EXAMPLE 12 100 parts of portland cement, 20 parts of propionic acid, 20 parts of water and 350 parts of sand are mixed together and 100 parts of a 70% solution of a polyisocyanate (as used in Example 1) are then mixed in. When 7 spread into a layer /2 inch (1.27 cm.) thick, the resulting composition sets in about 6 hours and is hard enough to walk on after overnight curing.

EXAMPLE 13 33 parts of 3,4-epoxycyclohexylmethyl-3,4-epoxycyclohexane carboxylate are mixed with 100 parts of portland cement, 300 parts of sand and 25 parts of water until an even dispersion is obtained. 66 parts of crude MDI (as used in Example are then mixed in and the composition is cast into cubes by pouring it into cubical moulds with 4 inch (10.2 cm.) sides, and allowed to cure. After 24 hours the cast cubes are removed from the mould and when tested are found to have a compression strength of approximately 5980 lbs/in. (41 kg./cm. After 14 days this value rises to approximately 7750 lbs./in. (545 kg./ cm.

If the 33 parts of cyclic epoxy compound in the composition is replaced by an equal weight of the reaction product of castor oil wth a hard resin (obtained as described below), cast cubes of the resulting compositions have a compression strength of approximately 5450 lb./ in. (383 lag/cm?) after 24 hours and approximately 5900 lb./in. (415 kg./crn. after 14 days.

The castor oil/ hard resin reaction product used in this example is prepared as follows:

320 parts of 1st Pressings castor oil are heated together with 80 parts of an esterified rosin-modified phenol formaldehyde resol resin at 240 C. for 45 minutes. The latter ingredient is the glycerol ester of the product from the reaction between rosin and a diphenylolpropane formaldehyde resol resin.

What I claim is:

1. Cement compositions which are the products obtained by mixing together and allowing to cure components comprising as essential ingredients a hydraulic cement, a silica filler, water, an organic polyisocyanate and a compound or mixture of compounds from the group consisting of epoxy compounds which contain two epoxycyclohexane or epoxycyclopentane groups.

2. Cement compositions as claimed in claim 1 wherein the compound containing two epoxycyclohexane groups has the formula in which X represents a divalent group having the for-' mula wherein R represents a direct link or an alkylene or arylene group containing from 1 to 12 carbon atoms R represents an alkylene or an oxyalkylene group containing from 1 to 4 carbon atoms and R to R each represent a hydrogen atom or an alkyl group containing from 1 to 4 carbon atoms. 3. Cement compositions as claimed inclaim 1 which also contain a solvent which is inert to isocyanate groups.

7/1965 U.S.S.R. 260-292'TN JOHN c. BLEUTGE, Primary Examiner A. H. KOECKERT, Assistant Examiner US. 01. x.R-.'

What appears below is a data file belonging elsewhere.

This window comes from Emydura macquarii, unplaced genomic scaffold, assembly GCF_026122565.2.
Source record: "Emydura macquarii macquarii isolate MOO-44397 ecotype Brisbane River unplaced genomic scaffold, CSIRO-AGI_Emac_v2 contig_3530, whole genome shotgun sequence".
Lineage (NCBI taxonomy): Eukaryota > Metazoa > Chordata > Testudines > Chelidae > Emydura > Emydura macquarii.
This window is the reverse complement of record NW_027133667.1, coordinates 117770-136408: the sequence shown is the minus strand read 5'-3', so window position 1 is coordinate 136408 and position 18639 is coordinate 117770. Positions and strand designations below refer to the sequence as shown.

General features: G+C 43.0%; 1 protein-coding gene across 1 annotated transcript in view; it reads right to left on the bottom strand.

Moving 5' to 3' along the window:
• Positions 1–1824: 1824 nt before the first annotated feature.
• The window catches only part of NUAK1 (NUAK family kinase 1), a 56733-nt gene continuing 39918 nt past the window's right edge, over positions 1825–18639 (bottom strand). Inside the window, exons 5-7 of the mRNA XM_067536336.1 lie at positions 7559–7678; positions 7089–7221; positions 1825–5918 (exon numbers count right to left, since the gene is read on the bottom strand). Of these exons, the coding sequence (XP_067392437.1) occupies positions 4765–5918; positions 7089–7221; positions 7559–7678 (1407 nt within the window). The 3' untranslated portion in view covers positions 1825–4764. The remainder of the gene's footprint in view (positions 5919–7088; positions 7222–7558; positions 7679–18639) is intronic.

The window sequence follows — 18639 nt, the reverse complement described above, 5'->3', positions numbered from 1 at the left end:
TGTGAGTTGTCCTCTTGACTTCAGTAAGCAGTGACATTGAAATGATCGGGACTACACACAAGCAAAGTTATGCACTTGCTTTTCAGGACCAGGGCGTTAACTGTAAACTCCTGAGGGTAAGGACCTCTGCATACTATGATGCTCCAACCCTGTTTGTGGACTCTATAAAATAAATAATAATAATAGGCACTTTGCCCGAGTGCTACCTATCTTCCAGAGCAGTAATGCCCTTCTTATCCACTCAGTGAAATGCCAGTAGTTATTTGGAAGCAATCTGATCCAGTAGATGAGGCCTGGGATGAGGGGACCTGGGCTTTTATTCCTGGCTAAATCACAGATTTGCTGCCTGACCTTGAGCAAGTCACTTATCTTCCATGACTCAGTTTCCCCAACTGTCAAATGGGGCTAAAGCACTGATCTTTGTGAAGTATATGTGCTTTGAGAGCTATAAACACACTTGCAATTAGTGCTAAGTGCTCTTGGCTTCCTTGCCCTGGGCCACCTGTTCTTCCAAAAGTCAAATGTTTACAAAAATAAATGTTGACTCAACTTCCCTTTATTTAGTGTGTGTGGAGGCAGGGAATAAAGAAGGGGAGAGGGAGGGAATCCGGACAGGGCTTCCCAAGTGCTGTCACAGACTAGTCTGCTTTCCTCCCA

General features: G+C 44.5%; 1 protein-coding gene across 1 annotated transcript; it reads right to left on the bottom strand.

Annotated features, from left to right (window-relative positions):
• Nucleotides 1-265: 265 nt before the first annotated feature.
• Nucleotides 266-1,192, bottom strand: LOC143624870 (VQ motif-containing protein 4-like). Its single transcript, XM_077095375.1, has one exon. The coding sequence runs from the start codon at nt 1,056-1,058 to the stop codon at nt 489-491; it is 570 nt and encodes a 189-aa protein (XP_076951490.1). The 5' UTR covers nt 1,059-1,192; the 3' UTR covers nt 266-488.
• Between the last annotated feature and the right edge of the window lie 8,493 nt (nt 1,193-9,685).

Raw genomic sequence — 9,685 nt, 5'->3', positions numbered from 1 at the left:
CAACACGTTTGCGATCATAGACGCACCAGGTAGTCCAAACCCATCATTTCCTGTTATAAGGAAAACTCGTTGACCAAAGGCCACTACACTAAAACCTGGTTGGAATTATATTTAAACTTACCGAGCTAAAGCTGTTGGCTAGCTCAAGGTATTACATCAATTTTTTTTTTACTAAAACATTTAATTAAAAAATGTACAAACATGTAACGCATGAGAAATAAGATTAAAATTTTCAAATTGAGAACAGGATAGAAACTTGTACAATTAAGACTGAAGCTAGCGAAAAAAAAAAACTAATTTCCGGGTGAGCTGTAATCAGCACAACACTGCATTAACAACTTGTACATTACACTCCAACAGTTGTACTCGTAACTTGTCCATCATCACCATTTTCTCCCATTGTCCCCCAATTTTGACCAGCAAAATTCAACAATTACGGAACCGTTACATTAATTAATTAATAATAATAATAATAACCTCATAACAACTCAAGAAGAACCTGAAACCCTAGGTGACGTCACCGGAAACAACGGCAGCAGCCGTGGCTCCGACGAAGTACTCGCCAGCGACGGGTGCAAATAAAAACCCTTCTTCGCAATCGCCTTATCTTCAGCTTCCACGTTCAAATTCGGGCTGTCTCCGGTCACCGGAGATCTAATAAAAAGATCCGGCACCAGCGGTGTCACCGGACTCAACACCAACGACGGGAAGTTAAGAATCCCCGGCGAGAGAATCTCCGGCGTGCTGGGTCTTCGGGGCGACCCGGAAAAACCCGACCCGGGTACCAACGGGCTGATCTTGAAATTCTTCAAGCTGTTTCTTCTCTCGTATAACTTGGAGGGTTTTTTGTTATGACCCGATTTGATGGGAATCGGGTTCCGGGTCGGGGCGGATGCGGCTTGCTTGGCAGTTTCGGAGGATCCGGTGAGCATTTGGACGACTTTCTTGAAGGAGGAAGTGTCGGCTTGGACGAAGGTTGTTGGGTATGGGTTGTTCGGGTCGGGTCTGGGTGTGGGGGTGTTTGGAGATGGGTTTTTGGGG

117-161 KP; 260-25 AK, 18 EP, 18 TN, 31.4 EP, 33.6 EP, 37 EP, 830 R t

Referenced by
Citing PatentFiling datePublication dateApplicantTitle
US3951885 *Sep 17, 1973Apr 20, 1976Thompson Chemicals, Inc.Fireproof
US3983081 *Feb 27, 1974Sep 28, 1976Bayer AktiengesellschaftInorganic-organic composition
US4094829 *Aug 2, 1976Jun 13, 1978Imperial Chemical Industries LimitedAlkali metal borate and organic polyisocyanate
US4141877 *Sep 6, 1977Feb 27, 1979Corning Glass WorksProcessing organic polymers with hydrated glasses
US4143014 *Nov 9, 1977Mar 6, 1979The Upjohn CompanyNovel compositions
US4192937 *Jul 3, 1978Mar 11, 1980Bayer AktiengesellschaftProcess for the preparation of isocyanate polyaddition products which have hydroxyl groups in side chains
US4227948 *Dec 27, 1977Oct 14, 1980The United States Of America As Represented By The Secretary Of The NavyGallium phosphide
US4228053 *Jan 29, 1979Oct 14, 1980The Upjohn CompanyConcrete preparation with aqueous solution of product from polyether with polymethylene polyphenyl polyisocyanate
US5107928 *Aug 22, 1989Apr 28, 1992Hilterhaus Karl HeinzOrganomineral products from aqueous alkali metal silicate, polyisocyanate and epoxy resin
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US6350309 *Feb 13, 2001Feb 26, 2002Halliburton Energy Services, Inc.A hydraulic cement, an epoxy resin, a hardening agent, and water, introducing into the annulus between the pipe string and well bore, and allowing to set into a resilient impermeable solid mass
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US6555507May 7, 2001Apr 29, 2003Halliburton Energy Services, Inc.Sealing subterranean zones
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US7255907Jan 31, 2005Aug 14, 2007Michael E. FeiginFire and water resistant , durable, wallboard
US7867597Aug 13, 2007Jan 11, 2011Jet Products, LlcConstruction board with carbonate
US7998547Jul 3, 2007Aug 16, 2011Jet Products, LlcMagnesium oxide-based construction board
Classifications
U.S. Classification523/401, 525/528, 524/914, 525/452
International ClassificationC08K3/36, C08G18/58, C04B24/02, C08G18/64, C04B28/02, C08G18/30, C08G18/08, C08G18/28
Cooperative ClassificationC08G18/58, C04B24/023, C08K3/36, C08G18/302, C08G18/0885, C08G18/6407, C04B28/02, Y10S524/914, C08G18/2805
European ClassificationC08K3/36, C04B28/02, C08G18/58, C08G18/30D, C08G18/08F5, C04B24/02B, C08G18/64C, C08G18/28D